Caribbean voices: writers of the Windrush generation

Course Dates: 14/08/21 - 21/08/21
Time: 13:30 - 16:00
Location: Online
“Wat a joyful news, miss Mattie, | I feel like me heart gwine burs | Jamaica people colonizin | Englan in reverse,” wrote the England-bound Jamaican poet Louise Bennett in 1966. Two decades of migration from the Caribbean “periphery” to the British “metropole” saw the development of deep varied Caribbean traditions both critical and creative, and this weekend course considers them.
This course will be delivered online. See the ‘What is the course about?’ section in course details for more information.
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184460
Full fee £59.00 Senior fee £47.00 Concession £36.00

Course Code: HLT242

Sat, day, 14 Aug - 21 Aug '21

Duration: 2 sessions (over 2 weeks)

Or call to enrol:020 7831 7831

Please note: We offer a wide variety of financial support to make courses affordable. Just visit our online Help Center for more information on a range of topics including fees, online learning and FAQs.

What is the course about?

This online literature course concerns Caribbean writers of the mid Twentieth Century. Between 1943 and 1958, the BBC World Service ran a radio programme which the Barbadian poet Edward Kamau Brathwaite called "the single most important literary catalyst for Caribbean creative and critical writing in English." Caribbean Voices grew out of a programme named Calling the West Indies, which transmitted personal messages, songs and stories to parts of the Caribbean where West Indians had been recruited to help the British and the Allied forces in the Second World War. Our course looks at the creolized literary tradition(s) it helped to engender.

Tutor biography:
Phoebe Braithwaite is a PhD student in English at Harvard University and her work focuses on the influence of the intellectual Stuart Hall and the tradition of British Cultural Studies. She has taught courses on nonfiction, contemporary literature, and poetry.

This is a live online course. You will need:
- Internet connection. The classes work best with Chrome.
- A computer with microphone and camera is best (e.g. a PC/laptop/iMac/MacBook), or a tablet/iPad/smart phone/iPhone if you don't have a computer.
- Earphones/headphones/speakers.
We will contact you with joining instructions before your course starts.

What will we cover?

Under the auspices of Una Marson, the BBC’s first ever Black producer, Caribbean Voices began to transmit poetry and short stories by emergent writers such as Samuel Selvon, Derek Walcott and George Lamming. A great number of the authors first aired by programme – through its method of open submission – went on to become central figures in an international Caribbean canon, and central to the literature of Britain, especially of London, as we think of it today. They not only built and developed the wide canon of diasporic literature connected to Britain through the history of empire, but also materially altered the way radio in Britain worked, bringing in a far looser and more spontaneous manner of on-air transmission than the stiff, clipped BBC had hitherto known. Our course will look at artists such as Derek Walcott, Louise Bennett and George Lamming, as well as critical voices such as Sylvia Wynter and Stuart Hall.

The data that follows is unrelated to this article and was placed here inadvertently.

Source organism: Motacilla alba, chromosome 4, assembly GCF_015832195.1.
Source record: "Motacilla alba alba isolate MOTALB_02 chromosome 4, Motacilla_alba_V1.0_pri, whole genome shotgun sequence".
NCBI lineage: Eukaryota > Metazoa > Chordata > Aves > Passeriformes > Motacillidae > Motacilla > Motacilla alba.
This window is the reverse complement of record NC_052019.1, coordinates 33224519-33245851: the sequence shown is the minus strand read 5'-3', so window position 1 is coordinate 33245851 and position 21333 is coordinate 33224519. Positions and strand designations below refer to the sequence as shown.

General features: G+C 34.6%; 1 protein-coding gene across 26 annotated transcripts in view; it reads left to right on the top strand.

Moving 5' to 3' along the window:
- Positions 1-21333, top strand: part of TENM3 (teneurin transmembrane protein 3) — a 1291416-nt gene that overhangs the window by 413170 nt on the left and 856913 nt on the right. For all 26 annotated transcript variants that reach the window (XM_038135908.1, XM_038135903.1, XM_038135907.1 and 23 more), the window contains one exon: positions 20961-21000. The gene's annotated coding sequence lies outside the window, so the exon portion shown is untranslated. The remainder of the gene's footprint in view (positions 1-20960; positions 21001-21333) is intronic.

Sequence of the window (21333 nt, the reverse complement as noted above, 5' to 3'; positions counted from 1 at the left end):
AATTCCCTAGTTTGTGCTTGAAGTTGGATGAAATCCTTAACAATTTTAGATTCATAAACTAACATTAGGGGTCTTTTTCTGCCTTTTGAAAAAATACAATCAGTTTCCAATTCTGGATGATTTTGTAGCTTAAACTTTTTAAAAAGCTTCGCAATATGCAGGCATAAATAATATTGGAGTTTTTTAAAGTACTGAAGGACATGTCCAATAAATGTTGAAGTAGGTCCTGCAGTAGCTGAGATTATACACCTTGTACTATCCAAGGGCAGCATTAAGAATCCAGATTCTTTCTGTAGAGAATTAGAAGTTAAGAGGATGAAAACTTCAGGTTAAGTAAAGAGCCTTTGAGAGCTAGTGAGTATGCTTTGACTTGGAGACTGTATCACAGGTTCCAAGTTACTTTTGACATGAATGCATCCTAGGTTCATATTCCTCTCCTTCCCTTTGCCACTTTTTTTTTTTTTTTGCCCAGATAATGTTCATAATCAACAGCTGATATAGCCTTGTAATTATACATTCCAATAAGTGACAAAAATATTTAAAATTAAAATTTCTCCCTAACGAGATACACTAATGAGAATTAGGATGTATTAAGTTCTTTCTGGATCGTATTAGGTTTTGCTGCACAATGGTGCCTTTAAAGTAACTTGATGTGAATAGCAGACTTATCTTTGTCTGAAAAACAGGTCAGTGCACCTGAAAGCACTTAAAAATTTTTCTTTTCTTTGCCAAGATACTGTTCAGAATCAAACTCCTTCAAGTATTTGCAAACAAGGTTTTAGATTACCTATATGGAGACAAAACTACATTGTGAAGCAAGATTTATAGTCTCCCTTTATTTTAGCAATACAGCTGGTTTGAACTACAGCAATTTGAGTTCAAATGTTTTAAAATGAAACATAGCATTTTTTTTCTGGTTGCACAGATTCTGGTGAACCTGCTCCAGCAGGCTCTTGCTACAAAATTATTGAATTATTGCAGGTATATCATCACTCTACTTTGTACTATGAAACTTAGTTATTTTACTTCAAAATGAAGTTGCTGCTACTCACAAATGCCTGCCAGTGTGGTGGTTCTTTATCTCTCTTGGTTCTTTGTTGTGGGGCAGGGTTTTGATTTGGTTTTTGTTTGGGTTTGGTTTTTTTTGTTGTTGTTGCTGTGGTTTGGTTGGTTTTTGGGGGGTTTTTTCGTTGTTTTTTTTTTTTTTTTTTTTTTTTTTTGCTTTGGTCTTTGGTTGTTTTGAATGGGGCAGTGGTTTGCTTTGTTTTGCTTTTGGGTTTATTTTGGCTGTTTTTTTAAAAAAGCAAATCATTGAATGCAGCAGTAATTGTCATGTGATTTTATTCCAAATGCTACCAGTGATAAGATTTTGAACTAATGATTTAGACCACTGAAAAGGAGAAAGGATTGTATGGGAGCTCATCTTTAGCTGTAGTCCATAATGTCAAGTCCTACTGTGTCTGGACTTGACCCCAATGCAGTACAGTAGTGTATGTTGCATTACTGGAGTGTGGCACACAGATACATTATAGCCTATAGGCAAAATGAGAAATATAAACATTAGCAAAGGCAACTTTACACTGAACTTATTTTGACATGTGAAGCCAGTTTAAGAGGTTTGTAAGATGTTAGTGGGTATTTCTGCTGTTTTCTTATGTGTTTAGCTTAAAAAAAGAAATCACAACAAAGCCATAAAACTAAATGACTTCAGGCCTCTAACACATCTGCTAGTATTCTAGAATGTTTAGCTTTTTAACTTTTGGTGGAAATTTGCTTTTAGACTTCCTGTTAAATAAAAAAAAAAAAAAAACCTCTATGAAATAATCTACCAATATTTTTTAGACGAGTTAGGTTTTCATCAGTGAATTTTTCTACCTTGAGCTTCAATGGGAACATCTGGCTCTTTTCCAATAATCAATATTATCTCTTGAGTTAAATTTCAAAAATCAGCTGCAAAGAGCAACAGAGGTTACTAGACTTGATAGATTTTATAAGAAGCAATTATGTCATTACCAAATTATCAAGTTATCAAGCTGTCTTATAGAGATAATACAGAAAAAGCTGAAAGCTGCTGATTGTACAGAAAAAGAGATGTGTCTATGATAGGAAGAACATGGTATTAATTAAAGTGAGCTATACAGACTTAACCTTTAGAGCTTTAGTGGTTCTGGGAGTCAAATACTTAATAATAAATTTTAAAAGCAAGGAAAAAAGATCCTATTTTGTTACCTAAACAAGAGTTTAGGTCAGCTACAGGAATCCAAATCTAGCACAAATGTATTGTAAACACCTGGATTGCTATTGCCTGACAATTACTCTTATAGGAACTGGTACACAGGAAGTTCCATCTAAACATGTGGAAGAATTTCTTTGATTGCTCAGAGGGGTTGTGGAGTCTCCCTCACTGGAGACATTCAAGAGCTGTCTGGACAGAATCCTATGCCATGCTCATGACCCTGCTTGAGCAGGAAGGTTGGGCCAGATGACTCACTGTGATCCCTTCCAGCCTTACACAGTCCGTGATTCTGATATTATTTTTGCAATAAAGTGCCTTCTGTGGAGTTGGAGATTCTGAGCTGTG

What will I achieve?
By the end of this course you should be able to...

Students should leave the course more conversant in the big themes and ideas it discusses. They should feel comfortable describing the texts we look at over our two Saturday meetings, and develop a critical understanding of the different formal strategies artists grouped and classed as “Caribbean”, have employed to meet their situation.

What level is the course and do I need any particular skills?

This course is for anyone with an interest in the subject matter.

How will I be taught, and will there be any work outside the class?

Classes will consist in a mixture of short lectures aided by powerpoint presentations, large and small group discussions, group exercises and solitary reading and thinking prior to class which will help us in our activities.

Are there any other costs? Is there anything I need to bring?

The tutor will provide excerpts of the following texts:
Derek Walcott, “The Schooner Flight” (excerpt provided)
Samuel Selvon, Lucky Lucre (excerpt provided)
Louise Bennett, “Colonisation in Reverse” (excerpt provided)
CLR James, Africans and Afro-Caribbeans: A Personal View (excerpt provided)
Claudia Jones, The Caribbean Community in Britain (excerpt provided)
George Lamming, The Pleasures of Exile (excerpt provided)
Sylvia Wynter, “Unsettling the Coloniality of Being…” (excerpt provided)
Stuart Hall, “Negotiating Caribbean Identities” (excerpt provided).

When I've finished, what course can I do next?

The tutor will also be teaching HLT243 'The Witches: Wicked women and the myths that make them'.
Look for other literature courses at www.citylit.ac.uk/history, culture and writing/literature.

Phoebe Braithwaite

Phoebe Braithwaite is a PhD student in English at Harvard University and her work focuses on the influence of the intellectual Stuart Hall and the tradition of British Cultural Studies. She has taught courses on nonfiction, contemporary literature, and poetry.

Please note: We reserve the right to change our tutors from those advertised. This happens rarely, but if it does, we are unable to refund fees due to this. Our tutors may have different teaching styles; however we guarantee a consistent quality of teaching in all our courses.